Cardiovascular diseases (CVDs) are the number one cause of death globally: more people die annually from CVDs than from any other cause . In particular, in industrialized countries CVDs are currently the leading cause of death and are expected to become so in emerging countries by 2020 . The number of people who die worldwide from CVDs, mainly from heart disease and stroke, are expected to increase to reach 23.3 million by 2030 [1-3]. CVDs are projected to remain the single leading cause of death. An estimated 17.3 million people died from CVDs in 2008, representing 30% of all global deaths. Of these deaths, an estimated 7.3 million were due to coronary artery disease accounting for 12.8% of all deaths .
Coronary artery disease (CAD) is the most prevalent manifestation and is associated with high mortality and morbidity. Worldwide, CAD is the single most frequent cause of death. The clinical presentations of CAD include sudden death, silent ischemia, stable angina pectoris, unstable angina, heart failure and myocardial infarction (MI).
International consensus is reached that the term ”acute myocardial infarction (AMI)“ should be used when there is evidence of myocardial necrosis in the clinical setting consistent with myocardial ischemia . Patients presenting with AMI can be divided into two subgroups: [5, 6]
• patients suffering from AMI with ST-segment elevations (STEMI)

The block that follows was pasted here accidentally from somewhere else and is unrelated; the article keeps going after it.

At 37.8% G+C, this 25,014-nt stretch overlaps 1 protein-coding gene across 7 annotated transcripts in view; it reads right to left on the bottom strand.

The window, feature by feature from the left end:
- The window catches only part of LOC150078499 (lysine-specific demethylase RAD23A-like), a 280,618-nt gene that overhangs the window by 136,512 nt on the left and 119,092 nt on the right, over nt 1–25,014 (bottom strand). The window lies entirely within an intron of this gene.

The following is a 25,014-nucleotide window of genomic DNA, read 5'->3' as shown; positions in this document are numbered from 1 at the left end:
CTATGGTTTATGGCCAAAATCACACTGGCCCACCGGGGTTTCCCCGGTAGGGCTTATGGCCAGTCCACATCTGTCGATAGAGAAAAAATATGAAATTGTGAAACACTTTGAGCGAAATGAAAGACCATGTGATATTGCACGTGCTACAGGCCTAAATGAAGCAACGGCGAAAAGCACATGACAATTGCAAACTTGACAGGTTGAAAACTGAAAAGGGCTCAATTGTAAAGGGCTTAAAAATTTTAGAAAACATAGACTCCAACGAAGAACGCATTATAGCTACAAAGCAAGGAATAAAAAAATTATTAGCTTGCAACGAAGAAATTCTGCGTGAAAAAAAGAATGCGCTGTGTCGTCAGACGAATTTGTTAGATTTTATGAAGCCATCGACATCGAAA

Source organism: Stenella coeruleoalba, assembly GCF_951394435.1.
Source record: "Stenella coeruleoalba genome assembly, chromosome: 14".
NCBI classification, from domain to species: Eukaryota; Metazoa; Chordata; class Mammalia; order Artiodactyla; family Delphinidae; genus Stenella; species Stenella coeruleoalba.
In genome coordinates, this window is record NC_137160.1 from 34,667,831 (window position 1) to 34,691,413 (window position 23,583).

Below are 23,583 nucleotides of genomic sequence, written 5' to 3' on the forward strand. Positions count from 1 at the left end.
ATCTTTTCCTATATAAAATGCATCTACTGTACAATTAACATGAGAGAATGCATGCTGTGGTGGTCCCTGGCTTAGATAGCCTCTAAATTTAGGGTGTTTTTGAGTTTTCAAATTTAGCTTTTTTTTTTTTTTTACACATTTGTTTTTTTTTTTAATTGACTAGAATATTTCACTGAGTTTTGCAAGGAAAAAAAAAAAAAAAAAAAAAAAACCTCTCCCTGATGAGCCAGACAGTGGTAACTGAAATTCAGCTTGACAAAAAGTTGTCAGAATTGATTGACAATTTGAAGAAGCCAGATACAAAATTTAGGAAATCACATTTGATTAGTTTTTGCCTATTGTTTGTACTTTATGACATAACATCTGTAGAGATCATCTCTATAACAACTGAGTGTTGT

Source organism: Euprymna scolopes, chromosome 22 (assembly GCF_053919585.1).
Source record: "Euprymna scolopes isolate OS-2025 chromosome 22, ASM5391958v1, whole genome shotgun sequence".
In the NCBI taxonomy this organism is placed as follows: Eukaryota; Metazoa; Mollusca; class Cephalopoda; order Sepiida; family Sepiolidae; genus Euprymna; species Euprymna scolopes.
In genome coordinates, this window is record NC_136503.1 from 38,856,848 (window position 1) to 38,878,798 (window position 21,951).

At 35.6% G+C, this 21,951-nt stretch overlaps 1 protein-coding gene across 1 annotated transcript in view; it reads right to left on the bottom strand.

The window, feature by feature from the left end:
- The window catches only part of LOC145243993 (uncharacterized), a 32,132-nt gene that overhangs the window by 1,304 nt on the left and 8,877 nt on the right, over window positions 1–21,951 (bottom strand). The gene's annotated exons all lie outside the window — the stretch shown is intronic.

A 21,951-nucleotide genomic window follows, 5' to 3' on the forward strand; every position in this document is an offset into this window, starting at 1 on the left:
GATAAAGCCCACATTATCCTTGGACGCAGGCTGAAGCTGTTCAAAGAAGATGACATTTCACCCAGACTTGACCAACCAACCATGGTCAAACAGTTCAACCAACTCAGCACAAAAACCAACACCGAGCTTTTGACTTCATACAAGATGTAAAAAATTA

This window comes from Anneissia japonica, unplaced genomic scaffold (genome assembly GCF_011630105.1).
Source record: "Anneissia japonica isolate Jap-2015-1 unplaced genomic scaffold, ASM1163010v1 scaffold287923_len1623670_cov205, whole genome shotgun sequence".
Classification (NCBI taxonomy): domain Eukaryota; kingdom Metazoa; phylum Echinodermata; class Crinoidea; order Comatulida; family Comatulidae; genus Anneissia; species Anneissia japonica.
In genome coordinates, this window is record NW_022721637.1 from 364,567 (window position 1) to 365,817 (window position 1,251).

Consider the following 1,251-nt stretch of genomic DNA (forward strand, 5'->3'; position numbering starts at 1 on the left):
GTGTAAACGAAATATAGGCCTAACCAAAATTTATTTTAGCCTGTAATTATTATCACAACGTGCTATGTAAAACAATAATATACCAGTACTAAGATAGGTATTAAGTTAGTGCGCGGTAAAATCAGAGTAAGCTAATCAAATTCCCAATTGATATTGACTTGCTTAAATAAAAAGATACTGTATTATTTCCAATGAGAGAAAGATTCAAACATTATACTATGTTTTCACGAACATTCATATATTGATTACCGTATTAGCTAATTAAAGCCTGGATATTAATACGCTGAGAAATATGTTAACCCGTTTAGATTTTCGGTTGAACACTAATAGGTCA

• patients suffering from AMI without persisting ST-segment elevations (NSTEMI)
Registry data over a 10-year-period (1999–2008) show that NSTEMI accounts for approximately 2/3 of MI, STEMI for 1/3 . Also, men consistently are affected more frequently than women. The annual incidence of MI varies between countries and between registries [7, 8]. An average estimate number is 3-4 MI per 1000 inhabitants. Accordingly, the rates of fatal MI range from 9%-18%  with a higher number of fatal events during hospitalization in patients with STEMI (7% compared to 3-5% for NSTEMI) . However, the mortality rates are very similar in both conditions in a follow-up at 6 months (12% and 13%, respectively) [7 – 10].
Clinically and pathophysiologically, MI represents a life-threatening manifestation of atherosclerosis. A coronary artery plaque is ruptured or eroded and a clot is formed by the release of substances from the ruptured clot causing an occlusion of the coronary artery. Blood flow delivering vital oxygen and nutrients to myocardial cells supplied by the affected coronary artery is dramatically reduced or even stopped – a condition which finally leads to the death of the heart muscle cells.
Acute AMI mortality has significantly decreased in the last 2 decades leading to more chronic survivors of AMI. Since myocardial/heart tissue has been lost many patients surviving an AMI develop slowly over time chronic heart failure. Reduction of the acute AMI mortality this results in an increase of heart failure. Regenerative therapy aims at preventing this slowly developing heart failure by ameliorating the ischemic loss of myocardial tissue.
1. WHO Facts Sheet No 317 (2013). Retrieved from http://www.who.int/mediacentre/factsheets/fs317/en/index.html. Access on 04 September 2013
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